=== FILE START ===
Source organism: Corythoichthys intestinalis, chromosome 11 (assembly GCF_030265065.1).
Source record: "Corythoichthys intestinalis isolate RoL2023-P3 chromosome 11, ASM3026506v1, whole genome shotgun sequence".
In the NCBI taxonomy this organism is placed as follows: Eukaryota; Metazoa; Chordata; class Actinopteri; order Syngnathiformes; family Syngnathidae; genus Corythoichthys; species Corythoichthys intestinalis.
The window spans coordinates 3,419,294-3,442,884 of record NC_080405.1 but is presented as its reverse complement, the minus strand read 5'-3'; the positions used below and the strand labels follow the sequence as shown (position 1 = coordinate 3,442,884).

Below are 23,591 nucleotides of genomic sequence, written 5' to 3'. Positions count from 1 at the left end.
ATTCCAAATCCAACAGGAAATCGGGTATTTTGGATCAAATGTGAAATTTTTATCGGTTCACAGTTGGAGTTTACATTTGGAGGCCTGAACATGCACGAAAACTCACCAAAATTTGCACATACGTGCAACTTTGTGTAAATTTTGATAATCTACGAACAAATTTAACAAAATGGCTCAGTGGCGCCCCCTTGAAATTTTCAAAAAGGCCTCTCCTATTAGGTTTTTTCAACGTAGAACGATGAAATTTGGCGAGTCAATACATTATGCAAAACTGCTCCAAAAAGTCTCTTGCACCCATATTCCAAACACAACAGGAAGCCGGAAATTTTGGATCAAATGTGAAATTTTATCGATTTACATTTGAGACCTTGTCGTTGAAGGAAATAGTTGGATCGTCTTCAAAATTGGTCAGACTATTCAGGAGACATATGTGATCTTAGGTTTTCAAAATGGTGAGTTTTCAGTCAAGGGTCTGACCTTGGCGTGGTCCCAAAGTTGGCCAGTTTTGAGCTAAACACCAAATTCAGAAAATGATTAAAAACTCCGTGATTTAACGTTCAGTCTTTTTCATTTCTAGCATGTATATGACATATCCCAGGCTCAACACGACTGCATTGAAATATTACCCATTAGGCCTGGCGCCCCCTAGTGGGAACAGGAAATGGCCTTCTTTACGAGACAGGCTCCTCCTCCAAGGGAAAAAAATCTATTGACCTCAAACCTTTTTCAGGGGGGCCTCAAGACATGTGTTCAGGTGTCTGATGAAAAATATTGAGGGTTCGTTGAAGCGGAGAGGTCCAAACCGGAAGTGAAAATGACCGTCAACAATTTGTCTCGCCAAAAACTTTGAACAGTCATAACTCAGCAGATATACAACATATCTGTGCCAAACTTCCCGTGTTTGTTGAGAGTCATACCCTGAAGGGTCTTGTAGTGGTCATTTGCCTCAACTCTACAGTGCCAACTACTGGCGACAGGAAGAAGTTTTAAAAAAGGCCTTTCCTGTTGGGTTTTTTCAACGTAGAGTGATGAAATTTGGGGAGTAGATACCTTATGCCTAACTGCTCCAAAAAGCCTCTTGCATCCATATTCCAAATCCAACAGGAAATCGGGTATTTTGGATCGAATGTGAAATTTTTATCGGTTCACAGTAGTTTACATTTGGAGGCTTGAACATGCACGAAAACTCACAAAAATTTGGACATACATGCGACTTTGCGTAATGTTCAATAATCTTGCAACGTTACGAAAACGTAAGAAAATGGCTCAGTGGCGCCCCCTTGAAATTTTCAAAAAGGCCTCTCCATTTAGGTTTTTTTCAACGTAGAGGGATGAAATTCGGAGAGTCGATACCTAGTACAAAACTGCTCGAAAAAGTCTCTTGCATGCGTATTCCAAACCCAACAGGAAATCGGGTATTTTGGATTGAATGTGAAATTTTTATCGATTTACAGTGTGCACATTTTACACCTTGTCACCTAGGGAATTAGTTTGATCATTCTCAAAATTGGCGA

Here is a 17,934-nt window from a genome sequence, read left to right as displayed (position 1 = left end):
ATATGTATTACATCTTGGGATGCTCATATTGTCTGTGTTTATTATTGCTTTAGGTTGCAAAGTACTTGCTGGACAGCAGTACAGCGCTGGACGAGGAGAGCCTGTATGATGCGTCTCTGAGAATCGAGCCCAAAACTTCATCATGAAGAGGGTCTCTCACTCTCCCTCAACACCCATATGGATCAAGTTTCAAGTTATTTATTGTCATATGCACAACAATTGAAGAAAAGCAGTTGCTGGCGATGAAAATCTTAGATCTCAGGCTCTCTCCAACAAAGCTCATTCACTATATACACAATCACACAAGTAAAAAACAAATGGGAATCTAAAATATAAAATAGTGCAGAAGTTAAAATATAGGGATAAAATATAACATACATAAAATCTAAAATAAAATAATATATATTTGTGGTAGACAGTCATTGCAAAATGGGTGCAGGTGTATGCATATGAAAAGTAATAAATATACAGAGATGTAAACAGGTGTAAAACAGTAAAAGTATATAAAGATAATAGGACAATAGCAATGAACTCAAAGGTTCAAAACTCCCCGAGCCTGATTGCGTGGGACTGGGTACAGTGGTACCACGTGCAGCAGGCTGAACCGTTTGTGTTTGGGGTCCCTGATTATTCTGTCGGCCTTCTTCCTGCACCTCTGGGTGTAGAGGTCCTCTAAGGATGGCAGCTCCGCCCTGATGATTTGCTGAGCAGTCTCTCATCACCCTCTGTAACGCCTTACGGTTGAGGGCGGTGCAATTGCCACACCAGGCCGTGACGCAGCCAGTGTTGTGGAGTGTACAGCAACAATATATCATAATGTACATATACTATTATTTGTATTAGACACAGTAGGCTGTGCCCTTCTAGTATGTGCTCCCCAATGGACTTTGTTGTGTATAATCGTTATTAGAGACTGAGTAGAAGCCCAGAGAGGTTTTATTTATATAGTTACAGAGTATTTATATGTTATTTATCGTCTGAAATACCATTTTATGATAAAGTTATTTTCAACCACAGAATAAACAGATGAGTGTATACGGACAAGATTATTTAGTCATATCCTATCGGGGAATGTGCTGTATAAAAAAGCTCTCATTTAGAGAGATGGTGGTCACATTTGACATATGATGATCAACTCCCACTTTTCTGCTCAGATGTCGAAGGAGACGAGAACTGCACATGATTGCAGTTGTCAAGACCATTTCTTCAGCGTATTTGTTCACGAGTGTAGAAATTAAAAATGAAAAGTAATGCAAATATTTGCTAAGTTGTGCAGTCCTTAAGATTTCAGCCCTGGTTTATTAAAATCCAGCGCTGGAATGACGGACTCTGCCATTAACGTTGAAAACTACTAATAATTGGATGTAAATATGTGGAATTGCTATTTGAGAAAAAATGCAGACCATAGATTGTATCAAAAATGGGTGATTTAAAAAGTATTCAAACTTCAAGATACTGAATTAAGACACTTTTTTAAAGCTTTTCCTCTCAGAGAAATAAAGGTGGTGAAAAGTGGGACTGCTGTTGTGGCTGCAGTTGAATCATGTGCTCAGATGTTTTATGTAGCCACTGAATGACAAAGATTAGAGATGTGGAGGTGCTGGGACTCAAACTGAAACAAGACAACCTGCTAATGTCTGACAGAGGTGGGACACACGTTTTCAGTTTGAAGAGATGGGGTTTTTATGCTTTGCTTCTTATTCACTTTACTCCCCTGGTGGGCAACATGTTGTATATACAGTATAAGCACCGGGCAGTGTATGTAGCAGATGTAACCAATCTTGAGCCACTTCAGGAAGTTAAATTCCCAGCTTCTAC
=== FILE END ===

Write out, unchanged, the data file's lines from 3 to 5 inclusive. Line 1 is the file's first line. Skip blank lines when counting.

In the NCBI taxonomy this organism is placed as follows: Eukaryota; Metazoa; Chordata; class Actinopteri; order Syngnathiformes; family Syngnathidae; genus Corythoichthys; species Corythoichthys intestinalis.
The window spans coordinates 3,419,294-3,442,884 of record NC_080405.1 but is presented as its reverse complement, the minus strand read 5'-3'; the positions used below and the strand labels follow the sequence as shown (position 1 = coordinate 3,442,884).

Below are 23,591 nucleotides of genomic sequence, written 5' to 3'. Positions count from 1 at the left end.